The prism can be used as wavelength dispersion means as in EMBODIMENT 1. The characteristics of two band pass filters constituting multi-band pass filter 9 are similar to the relationship between the band pass filter and band cut-off (reflection) filter, as shown in EMBODIMENT 1. Namely, when using the lasers and fluorophores exemplified above, the first filter has a transmission band in the region of 525 to 580 nm and 625 to 670 nm, while this region for the second filter is a reflection band; the second filter has a transmission band in 490 to 520 nm, 580 to 620 nm and 670 nm or more. The first filter transmits the fluorescence emitted from fluorophores such as dichloro FITC, TRITC, HR-II and Ultralite 660™, while the second filter transmits the fluorescence emitted from fluorophores such as SF505, sulforhodamine, Texas Red and Ultralite 680™. It alternately reads out four fluorescent linear image signals synchronously with laser irradiation light at specified intervals, thereby obtaining a total of eight types of information of the fluorescent linear image. The constitution and functions of the detector are the same as shown in EMBODIMENT 1.

EMBODIMENT 3

FIG. 4 shows the constitution of the wavelength selection region of the fluorescence detection type electrophoresis apparatus in the third embodiment of the present invention which separates and detects the four types of fluorescence labels, using the dichroic mirror. The present embodiment illustrates an example of detecting four types of fluorescence labels. An irradiation region can be prepared according to the type and number of the laser sources and the samples intended for detection, as shown in said Embodiments 1 and 2, to thereby become possible to detect eight or more fluorescence labels. In the present Embodiment, in place of using the image splitting prism, fluorescence liner image reflected by the dichroic mirror 26 is formed on the photodetecting element of two-dimensional detector 10, at the position different from that of the transmitted light of the dichroic mirror 26. The dichroic mirror 26 reflects the light having a specified wavelength band and transmits the light having another band. The dichroic mirror used in the present invention has two or more transmission bands. The light emitted from region 19 exposed to laser irradiation is made into parallel lights in the vertical direction by the cylindrical lens 28, and is then transmitted into the colored glass filter (not illustrated), which is a scattered light cutoff filter comprising the selection filter. Then the light is divided in two directions, using the dichroic mirror 26 which reflects light having one of the fluorescent wavelengths an an angle of 45 deg. Thus, the light reflected by dichroic mirror 26 passes through the full-reflection mirror 27 and through focal distance adjusting lens 25, and enters cylindrical lens 24 which is an image forming lens, multi-band pass filter 23 and two-dimensional detector 10, where it is detected. The light transmitted from dichroic mirror 26 straightly enters cylindrical lens 24 which is used to adjust the perpendicular focal point to the horizontal focal point and to make a fluorescence image on the detector. Two fluorescence line images are formed on the photodetecting element of two-dimensional detector 10 so that the detection becomes possible; each image can also be formed on two separate line sensors.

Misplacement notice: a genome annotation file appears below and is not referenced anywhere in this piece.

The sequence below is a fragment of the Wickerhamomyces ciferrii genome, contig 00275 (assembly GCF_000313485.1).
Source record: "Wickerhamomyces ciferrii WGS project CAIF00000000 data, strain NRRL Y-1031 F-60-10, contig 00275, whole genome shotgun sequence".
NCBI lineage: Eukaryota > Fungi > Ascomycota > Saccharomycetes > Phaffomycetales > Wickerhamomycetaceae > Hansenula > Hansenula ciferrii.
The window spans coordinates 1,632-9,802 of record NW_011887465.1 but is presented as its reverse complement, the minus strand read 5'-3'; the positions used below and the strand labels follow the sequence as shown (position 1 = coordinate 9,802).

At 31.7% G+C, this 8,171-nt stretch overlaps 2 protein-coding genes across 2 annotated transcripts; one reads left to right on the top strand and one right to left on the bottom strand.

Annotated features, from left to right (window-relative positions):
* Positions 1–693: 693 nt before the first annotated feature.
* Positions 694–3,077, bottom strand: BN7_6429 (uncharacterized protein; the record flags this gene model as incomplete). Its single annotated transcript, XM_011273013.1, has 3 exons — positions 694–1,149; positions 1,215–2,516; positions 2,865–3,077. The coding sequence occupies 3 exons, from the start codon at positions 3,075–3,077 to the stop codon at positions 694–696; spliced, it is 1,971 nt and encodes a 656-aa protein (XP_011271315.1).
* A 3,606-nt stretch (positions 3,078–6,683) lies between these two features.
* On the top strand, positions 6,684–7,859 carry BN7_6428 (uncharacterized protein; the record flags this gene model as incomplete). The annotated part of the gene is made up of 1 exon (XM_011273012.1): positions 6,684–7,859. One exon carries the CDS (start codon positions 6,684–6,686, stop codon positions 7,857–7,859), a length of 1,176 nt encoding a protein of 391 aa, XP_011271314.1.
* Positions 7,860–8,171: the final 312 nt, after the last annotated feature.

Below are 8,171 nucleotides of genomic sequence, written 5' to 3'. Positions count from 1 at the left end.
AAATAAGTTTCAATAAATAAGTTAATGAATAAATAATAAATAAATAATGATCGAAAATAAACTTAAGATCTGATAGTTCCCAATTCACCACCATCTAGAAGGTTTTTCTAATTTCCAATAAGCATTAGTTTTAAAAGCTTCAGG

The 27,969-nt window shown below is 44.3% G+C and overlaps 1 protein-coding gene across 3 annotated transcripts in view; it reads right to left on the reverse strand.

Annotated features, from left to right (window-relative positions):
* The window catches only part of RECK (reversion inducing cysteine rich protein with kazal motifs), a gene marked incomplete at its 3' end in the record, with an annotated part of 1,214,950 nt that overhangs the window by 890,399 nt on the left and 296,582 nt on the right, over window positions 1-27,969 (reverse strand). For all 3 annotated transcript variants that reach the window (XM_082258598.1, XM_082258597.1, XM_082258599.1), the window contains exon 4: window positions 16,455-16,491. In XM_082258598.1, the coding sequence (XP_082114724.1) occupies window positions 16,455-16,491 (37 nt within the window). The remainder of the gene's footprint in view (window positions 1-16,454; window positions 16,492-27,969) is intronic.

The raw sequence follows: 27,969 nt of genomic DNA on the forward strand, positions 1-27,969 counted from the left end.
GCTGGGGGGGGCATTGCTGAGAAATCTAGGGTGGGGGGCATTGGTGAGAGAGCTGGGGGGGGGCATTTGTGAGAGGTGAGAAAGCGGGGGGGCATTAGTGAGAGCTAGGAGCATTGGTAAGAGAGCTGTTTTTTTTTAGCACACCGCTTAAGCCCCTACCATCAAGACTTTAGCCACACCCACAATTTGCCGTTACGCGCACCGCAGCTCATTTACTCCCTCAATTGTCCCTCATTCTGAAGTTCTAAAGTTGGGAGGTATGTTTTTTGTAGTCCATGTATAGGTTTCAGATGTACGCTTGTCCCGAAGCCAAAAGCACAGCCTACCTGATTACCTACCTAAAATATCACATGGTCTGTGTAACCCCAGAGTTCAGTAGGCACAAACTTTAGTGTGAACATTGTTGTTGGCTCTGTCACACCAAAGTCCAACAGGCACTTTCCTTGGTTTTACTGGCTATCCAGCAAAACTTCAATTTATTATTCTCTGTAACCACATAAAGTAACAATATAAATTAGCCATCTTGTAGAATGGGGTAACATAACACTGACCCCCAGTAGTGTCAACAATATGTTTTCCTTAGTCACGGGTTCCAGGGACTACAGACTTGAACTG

The fluorescence detection apparatus shown in the said Embodiments has enabled detection of the DNAs on the real time basis using four or more fluorophores at almost the same or higher sensitivity as that of the conventional one-color method. In the electrophoresis apparatus according to the present invention the fluorescence detection apparatus ensures 32 to 40 migration lanes, and time required in one measurement is five to six hours as in the conventional systems. This means that daily throughput has increased from the conventional 24 to 160, registering a jump of 7 times.

It should be noted that, in the figures mentioned above, the same number represents the same parts.

As will be clear from the above description, the fluorescence detection type electrophoresis apparatus according to the present invention provides an efficient, highly sensitive detection of groups of DNA fragments labeled by a great number of labels on the real time basis.

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Reference
1Lloyd M. Smith et al "Fluorescence detection in automated DNA sequence analysis" Nature vol. 321 (1986) 674∝679.
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Classifications
U.S. Classification204/612, 356/344, 204/618
International ClassificationC12M1/00, G01N21/64, G01N27/447
Cooperative ClassificationG01N27/44721
European ClassificationG01N27/447B3A